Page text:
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Gonks from a late-1970s Australian fairground event.

Gonks are a novelty toy originating from the United Kingdom in the 1960s. Initially created by English inventor Robert Benson as an informal project, the toys went on to gain worldwide popularity due to a combination of their kitsch style and public endorsement by celebrities such as Ringo Starr and Peter Sellers. Gonks' signature features include a small, spherical body, a furry texture, and two googly eyes. Now with collectible status,[1] their legacy is one of being the first toy crazes of the post-war period.[citation needed] Gonks were introduced into Australia by Tony Bell in the 1970s. They were sold in skill testers and fairgrounds across New South Wales and Queensland.


When Londoner Robert Benson invented the original toys, the project was something of a joke. The novelty items, often with comical eyes, arms, and legs that went with outlandish outfits, achieved much popularity in the United Kingdom in the 1960s.[2][1] The toy's deliberately kitsch appearance attracted attention, with some having strident outfits such as Merseybeat rockers, and the gonks were marketed as collectibles. Soon, the toys got shipped as far away as nations such as Canada and the United States. Receiving praise from contemporary articles in publications such as the Evening Times and Newsweek,[1][3] some of the more whimsical looking dolls attracted comparisons in the U.S. to the op art movement.[4]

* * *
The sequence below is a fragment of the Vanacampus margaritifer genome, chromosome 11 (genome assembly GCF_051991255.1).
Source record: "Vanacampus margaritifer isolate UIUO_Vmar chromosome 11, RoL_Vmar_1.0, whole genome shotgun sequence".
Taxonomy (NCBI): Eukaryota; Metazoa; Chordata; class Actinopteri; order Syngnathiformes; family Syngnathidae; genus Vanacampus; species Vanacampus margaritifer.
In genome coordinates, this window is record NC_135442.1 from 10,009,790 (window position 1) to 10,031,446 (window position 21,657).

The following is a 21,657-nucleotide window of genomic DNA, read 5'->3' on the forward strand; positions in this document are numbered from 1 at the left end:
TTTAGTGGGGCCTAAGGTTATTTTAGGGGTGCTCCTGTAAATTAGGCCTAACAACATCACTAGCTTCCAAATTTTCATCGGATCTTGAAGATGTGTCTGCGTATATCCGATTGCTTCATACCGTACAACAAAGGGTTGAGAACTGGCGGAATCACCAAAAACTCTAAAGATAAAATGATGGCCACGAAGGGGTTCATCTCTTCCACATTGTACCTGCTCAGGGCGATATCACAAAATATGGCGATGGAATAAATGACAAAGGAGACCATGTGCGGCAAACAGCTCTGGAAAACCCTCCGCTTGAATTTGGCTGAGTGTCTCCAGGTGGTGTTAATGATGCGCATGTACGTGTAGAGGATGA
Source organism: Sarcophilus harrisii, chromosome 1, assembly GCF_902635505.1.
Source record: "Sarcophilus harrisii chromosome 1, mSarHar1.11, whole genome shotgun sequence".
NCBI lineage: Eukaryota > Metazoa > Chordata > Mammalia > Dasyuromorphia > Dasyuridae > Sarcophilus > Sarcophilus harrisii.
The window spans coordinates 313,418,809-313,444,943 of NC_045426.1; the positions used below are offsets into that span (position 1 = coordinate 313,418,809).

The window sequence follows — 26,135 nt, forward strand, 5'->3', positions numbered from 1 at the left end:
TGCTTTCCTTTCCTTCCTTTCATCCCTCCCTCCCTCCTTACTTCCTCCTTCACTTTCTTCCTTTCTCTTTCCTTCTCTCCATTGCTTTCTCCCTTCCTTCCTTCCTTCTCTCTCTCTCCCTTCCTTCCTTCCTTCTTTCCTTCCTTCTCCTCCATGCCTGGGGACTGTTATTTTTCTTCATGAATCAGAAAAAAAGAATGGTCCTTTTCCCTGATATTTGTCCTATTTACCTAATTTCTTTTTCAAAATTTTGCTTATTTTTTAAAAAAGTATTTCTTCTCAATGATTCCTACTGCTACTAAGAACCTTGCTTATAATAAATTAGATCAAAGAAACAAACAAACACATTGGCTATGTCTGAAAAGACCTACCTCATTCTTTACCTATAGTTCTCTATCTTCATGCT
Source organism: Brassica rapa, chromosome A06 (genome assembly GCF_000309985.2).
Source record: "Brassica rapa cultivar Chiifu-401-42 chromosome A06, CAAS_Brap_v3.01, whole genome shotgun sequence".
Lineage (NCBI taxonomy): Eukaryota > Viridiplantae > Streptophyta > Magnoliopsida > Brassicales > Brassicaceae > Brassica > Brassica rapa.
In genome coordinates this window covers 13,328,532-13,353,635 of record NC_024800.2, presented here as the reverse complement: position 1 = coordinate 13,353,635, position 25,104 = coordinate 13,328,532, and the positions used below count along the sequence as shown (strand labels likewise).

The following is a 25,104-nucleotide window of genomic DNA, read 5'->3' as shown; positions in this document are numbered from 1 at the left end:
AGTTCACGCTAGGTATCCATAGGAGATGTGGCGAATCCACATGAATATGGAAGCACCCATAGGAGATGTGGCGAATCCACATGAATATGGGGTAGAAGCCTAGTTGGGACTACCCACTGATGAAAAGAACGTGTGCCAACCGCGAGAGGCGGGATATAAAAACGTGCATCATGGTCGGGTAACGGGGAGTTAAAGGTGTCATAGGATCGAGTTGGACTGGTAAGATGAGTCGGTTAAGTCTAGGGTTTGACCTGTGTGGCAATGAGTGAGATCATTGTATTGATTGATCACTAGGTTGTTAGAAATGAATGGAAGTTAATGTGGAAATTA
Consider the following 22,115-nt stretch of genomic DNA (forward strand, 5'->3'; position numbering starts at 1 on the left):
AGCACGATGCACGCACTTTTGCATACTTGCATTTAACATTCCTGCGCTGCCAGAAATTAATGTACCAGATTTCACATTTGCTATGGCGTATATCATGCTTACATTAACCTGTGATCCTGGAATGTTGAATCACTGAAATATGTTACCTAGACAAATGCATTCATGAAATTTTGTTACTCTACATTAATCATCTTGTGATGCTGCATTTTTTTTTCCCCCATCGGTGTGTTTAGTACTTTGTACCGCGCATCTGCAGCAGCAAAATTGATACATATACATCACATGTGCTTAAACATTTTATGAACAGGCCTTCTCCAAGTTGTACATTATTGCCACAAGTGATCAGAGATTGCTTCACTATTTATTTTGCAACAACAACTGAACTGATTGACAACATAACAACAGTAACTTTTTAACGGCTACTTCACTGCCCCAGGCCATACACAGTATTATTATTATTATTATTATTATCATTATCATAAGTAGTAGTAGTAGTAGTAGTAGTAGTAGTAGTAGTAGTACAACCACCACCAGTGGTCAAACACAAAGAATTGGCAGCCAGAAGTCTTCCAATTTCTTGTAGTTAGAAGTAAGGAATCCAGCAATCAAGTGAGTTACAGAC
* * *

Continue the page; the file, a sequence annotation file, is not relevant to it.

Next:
The company GUND began to sell Gonks at a large scale in the U.S., including inflatable vinyl versions.[3][5] The toys had a reputation for being quirky looking,[1] and homemade toy gonks were made by groups such as U.S. Girl Scout troops.[6]

They were featured in the film title design of the 1965 science fiction film Gonks Go Beat, a movie created by the exploitation film impresario Robert Hartford-Davis that featured a Romeo and Juilet-like love story mixed in with many celebrity appearances by music figures such as Ginger Baker and Lulu. The movie has gained infamy over the years as one of the worst British films of all time.[7]

They lost the Toy Retailers Association's 'Toy of the Year' title to the 'Action Man' dolls. Later crazes include the late-1990s Furby wave and the mid-2000s RoboSapien.[2] In retrospect, years after their popularity peak, some commentators such as film critic Graeme Clark have labeled gonks as "dated and goofy".[7] However, authors Gladys Greenaway and Kathryn Greenaway have remarked, "Little children love them", and the two wrote in the 1970s in praise of how gonks "can be made from almost any material and of any size."[8]

See also[edit]


  1. ^ a b c d Macdonald, Iain (May 12, 1964). "Just a Crazy Mixed up Gonk". Evening Times. Glasgow. p. 12. Retrieved September 5, 2015.
  2. ^ a b "Cheaper toys 'are Christmas hits'". BBC News. 28 October 2009. Retrieved 5 September 2015.
  3. ^ a b "Going, Going, Gonk". Newsweek. pp. 106, 109. Retrieved March 31, 2013.
  4. ^ "'Living Dolls for Christmas". The Beaver County Times. Penn. November 25, 1965. p. B-9. Retrieved September 5, 2015.
  5. ^ Raiffe, Bruce S.; Alex Baron Raiffe (2005). Gund. Images of America. Charleston, SC: Arcadia Publishing. p. 103. ISBN 9780738537108. OCLC 62380934. Retrieved March 31, 2013.
  6. ^ "Girl Scouts Work on Decorations for University Women's Christmas Party". Lawrence Journal-World. Kansas. December 6, 1966. p. 7. Retrieved March 31, 2013.
  7. ^ a b Clark, Graeme. "Gonks Go Beat". thespinningimage.co.uk. Retrieved 5 September 2015. External link in |publisher= (help)
  8. ^ Gladys Greenaway; Kathryn Greenaway (1973). Toy Making. Drake Publishers. p. 30.

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